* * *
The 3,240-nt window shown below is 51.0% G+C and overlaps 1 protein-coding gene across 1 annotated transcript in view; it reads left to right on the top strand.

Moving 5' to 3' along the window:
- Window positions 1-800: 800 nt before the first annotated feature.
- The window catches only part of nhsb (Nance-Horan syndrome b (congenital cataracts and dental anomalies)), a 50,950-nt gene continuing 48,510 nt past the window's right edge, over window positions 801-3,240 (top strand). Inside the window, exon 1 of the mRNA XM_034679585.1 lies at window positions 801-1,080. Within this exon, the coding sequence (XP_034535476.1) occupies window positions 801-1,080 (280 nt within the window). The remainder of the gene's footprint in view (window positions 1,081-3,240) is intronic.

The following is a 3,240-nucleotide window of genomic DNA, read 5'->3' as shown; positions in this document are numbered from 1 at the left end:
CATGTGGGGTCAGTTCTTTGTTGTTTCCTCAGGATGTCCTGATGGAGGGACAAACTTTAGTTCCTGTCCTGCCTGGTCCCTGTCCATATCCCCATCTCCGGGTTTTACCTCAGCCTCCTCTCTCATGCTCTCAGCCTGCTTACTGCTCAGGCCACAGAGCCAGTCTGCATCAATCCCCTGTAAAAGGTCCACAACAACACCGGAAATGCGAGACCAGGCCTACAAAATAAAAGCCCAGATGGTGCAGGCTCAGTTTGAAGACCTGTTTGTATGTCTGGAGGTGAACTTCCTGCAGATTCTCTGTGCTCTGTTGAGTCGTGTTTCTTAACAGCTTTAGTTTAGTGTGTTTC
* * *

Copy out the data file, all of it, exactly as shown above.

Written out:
The 3,240-nt window shown below is 51.0% G+C and overlaps 1 protein-coding gene across 1 annotated transcript in view; it reads left to right on the top strand.

Moving 5' to 3' along the window:
- Window positions 1-800: 800 nt before the first annotated feature.
- The window catches only part of nhsb (Nance-Horan syndrome b (congenital cataracts and dental anomalies)), a 50,950-nt gene continuing 48,510 nt past the window's right edge, over window positions 801-3,240 (top strand). Inside the window, exon 1 of the mRNA XM_034679585.1 lies at window positions 801-1,080. Within this exon, the coding sequence (XP_034535476.1) occupies window positions 801-1,080 (280 nt within the window). The remainder of the gene's footprint in view (window positions 1,081-3,240) is intronic.

The following is a 3,240-nucleotide window of genomic DNA, read 5'->3' as shown; positions in this document are numbered from 1 at the left end:
CATGTGGGGTCAGTTCTTTGTTGTTTCCTCAGGATGTCCTGATGGAGGGACAAACTTTAGTTCCTGTCCTGCCTGGTCCCTGTCCATATCCCCATCTCCGGGTTTTACCTCAGCCTCCTCTCTCATGCTCTCAGCCTGCTTACTGCTCAGGCCACAGAGCCAGTCTGCATCAATCCCCTGTAAAAGGTCCACAACAACACCGGAAATGCGAGACCAGGCCTACAAAATAAAAGCCCAGATGGTGCAGGCTCAGTTTGAAGACCTGTTTGTATGTCTGGAGGTGAACTTCCTGCAGATTCTCTGTGCTCTGTTGAGTCGTGTTTCTTAACAGCTTTAGTTTAGTGTGTTTC